Friday, May 16, 2014

Why Grad School, Why Now?

"Oh, you're going to grad school? Why?"

I can't tell you how many people have asked me this question, and I suppose it's a valid one. People aren't necessarily being nosy or rude, this is a perfectly polite question to ask when people are getting to know me. But the answer is still always kind of complicated, and more than I can really explain in a short conversation with passing acquaintances.

Usually, people have two reactions when they find out I'm going to grad school:

Some people assume I'm doing this to get back into teaching, or go on for a doctorate, or jump start my career in some way. And the answer is, no. Probably not. With young kids at home, I have no plans to go back to teaching (yet) or get a doctorate (yet) or work on maintaining any kind of career, but that's difficult to explain because otherwise, what's the point of paying for grad school?

Other people, the ones familiar with Mormon culture and the expectation for women to stay home with the kids (especially when their husbands have very suitable jobs that provide very well for a young family), are just confused. Raised eyebrows. Question marks. Because why on earth would I waste the money we could be using to save for a house to pay tuition? Why would I shuffle my child around to various babysitters and disrupt our family life like this? What's the point?

The short answer I usually give both groups of people is that a maser's degree is just on my life's bucket list of goals. Something I want to do. That answer tends to satisfy most people, even if they are still a little confused about my timing.

And while that short answer is completely true in every way, the long answer is a bit more complicated. The long answer is that I'm not really sure why I needed to go to grad school right now other than it felt like a very right decision, and that every step of the way has been guided by what I can only describe as God's hand. I still don't know why God wants this experience for me right now. I'm not sure if he's just interested in my personal growth, or if there's a larger plan in play here, but I have definitely felt divine guidance in this whole process.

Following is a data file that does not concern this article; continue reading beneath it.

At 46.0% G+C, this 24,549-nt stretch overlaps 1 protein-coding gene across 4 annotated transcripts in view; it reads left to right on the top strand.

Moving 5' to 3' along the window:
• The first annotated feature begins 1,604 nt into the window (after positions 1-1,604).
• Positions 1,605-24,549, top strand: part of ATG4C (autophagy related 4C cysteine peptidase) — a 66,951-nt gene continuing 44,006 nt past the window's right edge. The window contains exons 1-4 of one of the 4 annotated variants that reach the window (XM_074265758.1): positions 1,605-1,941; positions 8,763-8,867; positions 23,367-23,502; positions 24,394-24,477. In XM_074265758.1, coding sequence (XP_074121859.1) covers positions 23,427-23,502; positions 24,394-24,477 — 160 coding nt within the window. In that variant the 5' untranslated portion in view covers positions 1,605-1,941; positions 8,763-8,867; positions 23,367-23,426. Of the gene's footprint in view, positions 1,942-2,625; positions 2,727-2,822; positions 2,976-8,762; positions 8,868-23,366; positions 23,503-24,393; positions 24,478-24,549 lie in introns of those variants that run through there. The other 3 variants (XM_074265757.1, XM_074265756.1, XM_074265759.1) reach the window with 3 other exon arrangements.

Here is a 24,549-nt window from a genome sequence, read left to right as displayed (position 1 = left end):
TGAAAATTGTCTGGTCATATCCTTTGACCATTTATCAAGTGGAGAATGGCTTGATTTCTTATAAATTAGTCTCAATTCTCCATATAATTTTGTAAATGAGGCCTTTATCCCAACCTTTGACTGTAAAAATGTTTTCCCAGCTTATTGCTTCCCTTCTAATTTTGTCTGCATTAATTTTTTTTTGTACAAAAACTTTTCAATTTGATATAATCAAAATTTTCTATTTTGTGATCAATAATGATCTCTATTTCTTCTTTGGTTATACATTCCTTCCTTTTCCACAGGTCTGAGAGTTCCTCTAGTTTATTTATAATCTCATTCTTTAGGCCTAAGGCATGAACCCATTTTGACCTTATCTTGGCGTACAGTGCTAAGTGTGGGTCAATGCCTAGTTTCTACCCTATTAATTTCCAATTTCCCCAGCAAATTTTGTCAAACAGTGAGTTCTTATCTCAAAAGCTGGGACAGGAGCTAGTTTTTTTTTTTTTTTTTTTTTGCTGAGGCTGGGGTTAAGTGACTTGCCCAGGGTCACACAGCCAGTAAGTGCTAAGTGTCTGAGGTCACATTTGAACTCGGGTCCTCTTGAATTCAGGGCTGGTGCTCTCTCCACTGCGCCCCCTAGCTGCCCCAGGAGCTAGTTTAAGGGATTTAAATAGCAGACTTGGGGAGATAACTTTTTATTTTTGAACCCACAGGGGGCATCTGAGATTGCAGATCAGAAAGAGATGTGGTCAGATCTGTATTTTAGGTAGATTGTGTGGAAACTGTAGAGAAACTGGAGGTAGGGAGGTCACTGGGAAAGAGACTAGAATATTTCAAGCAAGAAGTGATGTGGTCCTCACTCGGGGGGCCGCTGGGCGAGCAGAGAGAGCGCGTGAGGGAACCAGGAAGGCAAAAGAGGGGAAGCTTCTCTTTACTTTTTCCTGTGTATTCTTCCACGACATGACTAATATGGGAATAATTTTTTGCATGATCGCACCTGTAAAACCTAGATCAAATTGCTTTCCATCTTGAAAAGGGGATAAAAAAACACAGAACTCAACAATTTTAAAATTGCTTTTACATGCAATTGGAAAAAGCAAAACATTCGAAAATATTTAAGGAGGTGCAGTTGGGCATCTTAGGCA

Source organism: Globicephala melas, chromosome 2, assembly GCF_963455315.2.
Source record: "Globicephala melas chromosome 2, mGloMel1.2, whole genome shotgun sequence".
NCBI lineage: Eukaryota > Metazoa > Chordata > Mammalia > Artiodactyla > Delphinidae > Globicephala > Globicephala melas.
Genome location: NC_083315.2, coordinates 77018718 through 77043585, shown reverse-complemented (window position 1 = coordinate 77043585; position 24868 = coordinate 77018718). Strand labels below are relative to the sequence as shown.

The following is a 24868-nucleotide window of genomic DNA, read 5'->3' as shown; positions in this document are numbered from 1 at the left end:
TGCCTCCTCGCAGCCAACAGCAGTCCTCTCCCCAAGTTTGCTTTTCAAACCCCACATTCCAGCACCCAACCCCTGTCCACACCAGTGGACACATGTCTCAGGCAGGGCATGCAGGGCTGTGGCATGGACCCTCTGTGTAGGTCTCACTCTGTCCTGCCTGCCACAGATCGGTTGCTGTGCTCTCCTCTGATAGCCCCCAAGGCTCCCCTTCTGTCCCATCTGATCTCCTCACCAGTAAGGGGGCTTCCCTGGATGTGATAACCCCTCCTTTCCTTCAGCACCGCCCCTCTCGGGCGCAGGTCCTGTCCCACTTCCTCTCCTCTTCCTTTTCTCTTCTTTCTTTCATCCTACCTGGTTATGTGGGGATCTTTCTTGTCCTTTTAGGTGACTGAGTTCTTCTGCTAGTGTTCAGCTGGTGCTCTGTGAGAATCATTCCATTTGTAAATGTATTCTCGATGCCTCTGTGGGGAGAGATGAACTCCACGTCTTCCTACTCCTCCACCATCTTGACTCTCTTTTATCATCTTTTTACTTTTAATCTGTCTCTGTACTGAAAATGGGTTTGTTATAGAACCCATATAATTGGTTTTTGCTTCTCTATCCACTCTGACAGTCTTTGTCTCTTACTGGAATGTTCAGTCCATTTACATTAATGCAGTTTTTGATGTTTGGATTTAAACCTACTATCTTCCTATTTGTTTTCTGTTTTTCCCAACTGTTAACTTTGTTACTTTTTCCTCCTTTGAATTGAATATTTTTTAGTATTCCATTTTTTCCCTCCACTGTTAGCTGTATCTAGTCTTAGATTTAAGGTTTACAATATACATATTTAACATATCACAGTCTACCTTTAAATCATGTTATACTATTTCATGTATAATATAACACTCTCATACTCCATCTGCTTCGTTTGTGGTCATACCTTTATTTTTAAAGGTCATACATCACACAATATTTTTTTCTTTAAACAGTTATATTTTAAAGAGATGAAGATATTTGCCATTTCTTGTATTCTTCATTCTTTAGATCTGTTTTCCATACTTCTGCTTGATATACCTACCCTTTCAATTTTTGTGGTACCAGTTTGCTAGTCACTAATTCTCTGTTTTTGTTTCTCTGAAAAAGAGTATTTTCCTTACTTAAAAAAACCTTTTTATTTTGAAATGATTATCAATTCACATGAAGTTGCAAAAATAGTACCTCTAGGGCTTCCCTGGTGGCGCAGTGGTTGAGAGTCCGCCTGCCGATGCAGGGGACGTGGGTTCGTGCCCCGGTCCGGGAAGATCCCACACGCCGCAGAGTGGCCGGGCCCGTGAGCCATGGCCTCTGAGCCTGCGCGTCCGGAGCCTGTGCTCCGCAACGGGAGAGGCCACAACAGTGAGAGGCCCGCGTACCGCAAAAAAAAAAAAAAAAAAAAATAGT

As I sit back and reflect on my first semester, I can already see ways I've personally grown. I grew up in Utah, I never went on a mission, and I attended BYU for undergrad, so most of my life, and the development of my faith and intellect, happened in a fairly sheltered environment where people totally accepted that religious faith and intellectual advancement could coexist peacefully in one person. Now, going to a graduate school outside of Utah, I've experienced the complete opposite. In my various classes, I saw a range of opinions expressed, from my non-religious professor who specializes in Bible studies and holds a very deep respect for believers even though he isn't one of them, to the very liberal professor who vehemently and caustically attacked religious belief in any form. I found myself in the very new-to-me situation of defending spiritual belief in an academic setting, and I can't say that I always had the words or the courage to defend myself. In fact, for being a literature program at a state university, I'm seriously surprised in general how much class time was devoted to the discussion of religion and belief. I've been stretched and pushed to think about my belief in new ways, and to find the language to defend it academically. It's an interesting challenge.

But it wasn't all testing and defending faith. I also had some deeply uplifting experiences with some of the things I read and some of our class discussions, especially as I learned about other religions and philosophies. For example, my experience reading The Faerie Queene opened up a whole new way for me to conceive of the virtue of chastity, and it is quite beautiful. Honestly, I wish that epic poem were a little more accessible to modern readers, because if I'm ever called to be in the Young Women's program, I'm totally going to teach my girls about Britomart. Spenser created one of the most brilliant allegories on chastity I've ever encountered in that text. I know the teenage girls will think I'm weird, but I'm not kidding. It's beautiful stuff, once you wade through the archaic language and strange narrative structure.

So it's definitely been a growing experience, but one I am deeply grateful to be in the middle of. I feel there is so much more for me to learn and discover and think about, and I'm still feeling excited that this opportunity is mine right now (despite what a grueling semester it was). It's hard and stressful, but still such a blessing.

Anyway, I've probably rambled enough for one post. So I should stop now. But thanks for giving me some space to think through all of my experiences with grad school. There's more to come, for sure.

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